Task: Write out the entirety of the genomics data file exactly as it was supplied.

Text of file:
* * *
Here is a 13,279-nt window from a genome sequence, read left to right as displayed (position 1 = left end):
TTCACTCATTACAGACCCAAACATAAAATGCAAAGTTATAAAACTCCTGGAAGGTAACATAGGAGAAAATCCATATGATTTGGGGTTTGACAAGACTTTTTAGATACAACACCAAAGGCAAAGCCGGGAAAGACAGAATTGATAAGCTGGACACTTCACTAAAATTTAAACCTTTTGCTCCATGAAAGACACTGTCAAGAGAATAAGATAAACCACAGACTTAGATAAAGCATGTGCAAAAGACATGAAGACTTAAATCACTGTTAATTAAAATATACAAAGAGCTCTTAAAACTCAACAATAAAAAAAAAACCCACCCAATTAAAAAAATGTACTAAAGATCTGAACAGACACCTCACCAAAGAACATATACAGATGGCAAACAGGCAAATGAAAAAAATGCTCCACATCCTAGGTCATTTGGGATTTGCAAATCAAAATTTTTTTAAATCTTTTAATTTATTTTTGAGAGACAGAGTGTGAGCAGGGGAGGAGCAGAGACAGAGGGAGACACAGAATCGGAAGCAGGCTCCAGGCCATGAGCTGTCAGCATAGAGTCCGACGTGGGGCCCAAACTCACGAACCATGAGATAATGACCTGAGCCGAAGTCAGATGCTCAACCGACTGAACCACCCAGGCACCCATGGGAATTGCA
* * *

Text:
Here is a 13,279-nt window from a genome sequence, read left to right as displayed (position 1 = left end):
TTCACTCATTACAGACCCAAACATAAAATGCAAAGTTATAAAACTCCTGGAAGGTAACATAGGAGAAAATCCATATGATTTGGGGTTTGACAAGACTTTTTAGATACAACACCAAAGGCAAAGCCGGGAAAGACAGAATTGATAAGCTGGACACTTCACTAAAATTTAAACCTTTTGCTCCATGAAAGACACTGTCAAGAGAATAAGATAAACCACAGACTTAGATAAAGCATGTGCAAAAGACATGAAGACTTAAATCACTGTTAATTAAAATATACAAAGAGCTCTTAAAACTCAACAATAAAAAAAAAACCCACCCAATTAAAAAAATGTACTAAAGATCTGAACAGACACCTCACCAAAGAACATATACAGATGGCAAACAGGCAAATGAAAAAAATGCTCCACATCCTAGGTCATTTGGGATTTGCAAATCAAAATTTTTTTAAATCTTTTAATTTATTTTTGAGAGACAGAGTGTGAGCAGGGGAGGAGCAGAGACAGAGGGAGACACAGAATCGGAAGCAGGCTCCAGGCCATGAGCTGTCAGCATAGAGTCCGACGTGGGGCCCAAACTCACGAACCATGAGATAATGACCTGAGCCGAAGTCAGATGCTCAACCGACTGAACCACCCAGGCACCCATGGGAATTGCA